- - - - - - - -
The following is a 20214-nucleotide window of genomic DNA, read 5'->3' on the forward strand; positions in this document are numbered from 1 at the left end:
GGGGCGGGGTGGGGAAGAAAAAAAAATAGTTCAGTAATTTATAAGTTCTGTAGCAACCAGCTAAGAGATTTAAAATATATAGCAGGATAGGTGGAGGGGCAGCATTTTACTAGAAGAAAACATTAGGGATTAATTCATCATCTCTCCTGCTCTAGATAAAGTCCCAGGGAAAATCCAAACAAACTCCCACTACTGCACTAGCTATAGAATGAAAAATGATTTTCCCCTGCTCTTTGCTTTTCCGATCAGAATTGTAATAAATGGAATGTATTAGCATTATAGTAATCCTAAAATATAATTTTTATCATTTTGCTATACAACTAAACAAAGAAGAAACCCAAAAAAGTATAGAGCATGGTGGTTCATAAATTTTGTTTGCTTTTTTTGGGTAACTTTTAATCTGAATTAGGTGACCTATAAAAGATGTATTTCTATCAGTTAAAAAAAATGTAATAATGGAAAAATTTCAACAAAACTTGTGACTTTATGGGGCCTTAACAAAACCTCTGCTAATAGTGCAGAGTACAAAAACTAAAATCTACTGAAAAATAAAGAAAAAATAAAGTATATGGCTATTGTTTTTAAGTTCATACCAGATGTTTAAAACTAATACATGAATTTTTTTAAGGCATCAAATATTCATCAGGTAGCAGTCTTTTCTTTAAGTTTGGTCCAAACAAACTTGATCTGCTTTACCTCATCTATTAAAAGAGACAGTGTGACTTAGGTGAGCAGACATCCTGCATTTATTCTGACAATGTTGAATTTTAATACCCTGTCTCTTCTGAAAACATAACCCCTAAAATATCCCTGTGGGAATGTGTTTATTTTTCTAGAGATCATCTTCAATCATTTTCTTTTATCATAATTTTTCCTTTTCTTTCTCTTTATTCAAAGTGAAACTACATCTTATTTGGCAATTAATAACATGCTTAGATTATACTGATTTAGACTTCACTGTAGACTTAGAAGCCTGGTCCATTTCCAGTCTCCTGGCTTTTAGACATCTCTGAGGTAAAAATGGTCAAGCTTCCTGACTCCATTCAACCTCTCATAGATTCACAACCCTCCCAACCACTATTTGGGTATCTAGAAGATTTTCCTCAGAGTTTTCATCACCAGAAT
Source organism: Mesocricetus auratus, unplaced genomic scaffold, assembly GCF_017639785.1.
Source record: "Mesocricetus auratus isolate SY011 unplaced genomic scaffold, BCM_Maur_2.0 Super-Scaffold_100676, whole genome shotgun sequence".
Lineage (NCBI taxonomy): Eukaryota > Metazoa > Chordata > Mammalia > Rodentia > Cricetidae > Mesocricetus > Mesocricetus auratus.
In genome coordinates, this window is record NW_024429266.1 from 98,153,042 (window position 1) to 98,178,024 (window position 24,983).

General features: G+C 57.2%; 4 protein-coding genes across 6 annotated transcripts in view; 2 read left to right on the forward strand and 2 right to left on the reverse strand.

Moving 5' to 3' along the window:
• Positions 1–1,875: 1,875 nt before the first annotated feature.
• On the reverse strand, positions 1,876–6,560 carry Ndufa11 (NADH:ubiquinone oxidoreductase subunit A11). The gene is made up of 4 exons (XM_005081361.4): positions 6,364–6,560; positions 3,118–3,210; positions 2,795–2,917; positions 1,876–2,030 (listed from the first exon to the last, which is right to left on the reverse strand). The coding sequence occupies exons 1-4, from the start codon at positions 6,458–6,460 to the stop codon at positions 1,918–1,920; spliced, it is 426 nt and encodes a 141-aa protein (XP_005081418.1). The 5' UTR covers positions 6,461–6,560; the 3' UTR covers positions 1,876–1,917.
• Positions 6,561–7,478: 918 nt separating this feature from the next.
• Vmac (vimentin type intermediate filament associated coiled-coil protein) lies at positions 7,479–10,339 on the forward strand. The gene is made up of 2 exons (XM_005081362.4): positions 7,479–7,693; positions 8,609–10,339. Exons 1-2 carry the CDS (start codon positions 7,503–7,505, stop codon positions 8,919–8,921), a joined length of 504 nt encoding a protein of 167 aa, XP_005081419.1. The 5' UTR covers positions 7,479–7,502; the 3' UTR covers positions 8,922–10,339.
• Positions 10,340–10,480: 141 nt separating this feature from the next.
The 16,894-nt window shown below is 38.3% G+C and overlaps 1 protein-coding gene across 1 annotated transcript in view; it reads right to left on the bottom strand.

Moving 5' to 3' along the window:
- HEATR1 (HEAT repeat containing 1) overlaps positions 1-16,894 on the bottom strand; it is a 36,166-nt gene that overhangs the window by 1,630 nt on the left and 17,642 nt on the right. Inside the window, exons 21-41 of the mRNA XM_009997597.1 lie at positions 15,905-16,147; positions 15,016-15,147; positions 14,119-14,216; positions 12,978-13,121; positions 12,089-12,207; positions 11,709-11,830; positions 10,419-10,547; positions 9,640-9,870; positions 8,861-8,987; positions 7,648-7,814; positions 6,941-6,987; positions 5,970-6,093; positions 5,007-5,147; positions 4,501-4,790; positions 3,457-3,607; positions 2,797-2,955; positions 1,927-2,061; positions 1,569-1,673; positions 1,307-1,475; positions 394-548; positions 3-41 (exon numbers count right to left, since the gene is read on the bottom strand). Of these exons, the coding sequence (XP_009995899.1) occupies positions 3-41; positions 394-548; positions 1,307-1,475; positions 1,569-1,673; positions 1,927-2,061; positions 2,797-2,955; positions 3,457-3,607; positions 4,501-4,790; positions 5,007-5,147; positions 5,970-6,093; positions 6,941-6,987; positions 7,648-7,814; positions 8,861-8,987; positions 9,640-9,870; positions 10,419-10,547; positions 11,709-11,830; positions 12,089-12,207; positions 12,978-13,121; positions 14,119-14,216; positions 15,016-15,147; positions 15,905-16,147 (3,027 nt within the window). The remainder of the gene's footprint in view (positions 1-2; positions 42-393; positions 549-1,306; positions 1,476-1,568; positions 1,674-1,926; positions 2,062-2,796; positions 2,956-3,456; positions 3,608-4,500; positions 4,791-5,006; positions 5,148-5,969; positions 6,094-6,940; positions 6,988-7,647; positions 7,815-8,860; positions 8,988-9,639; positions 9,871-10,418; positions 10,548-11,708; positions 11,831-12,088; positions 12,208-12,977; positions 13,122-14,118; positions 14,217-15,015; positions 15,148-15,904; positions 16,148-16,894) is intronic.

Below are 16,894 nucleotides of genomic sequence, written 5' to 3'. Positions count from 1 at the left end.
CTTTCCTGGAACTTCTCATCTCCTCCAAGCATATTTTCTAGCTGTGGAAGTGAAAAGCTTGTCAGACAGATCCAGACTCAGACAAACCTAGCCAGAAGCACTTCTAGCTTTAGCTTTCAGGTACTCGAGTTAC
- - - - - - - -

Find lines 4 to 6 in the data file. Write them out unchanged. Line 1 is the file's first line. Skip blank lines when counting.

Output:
Source record: "Mesocricetus auratus isolate SY011 unplaced genomic scaffold, BCM_Maur_2.0 Super-Scaffold_100676, whole genome shotgun sequence".
Lineage (NCBI taxonomy): Eukaryota > Metazoa > Chordata > Mammalia > Rodentia > Cricetidae > Mesocricetus > Mesocricetus auratus.
In genome coordinates, this window is record NW_024429266.1 from 98,153,042 (window position 1) to 98,178,024 (window position 24,983).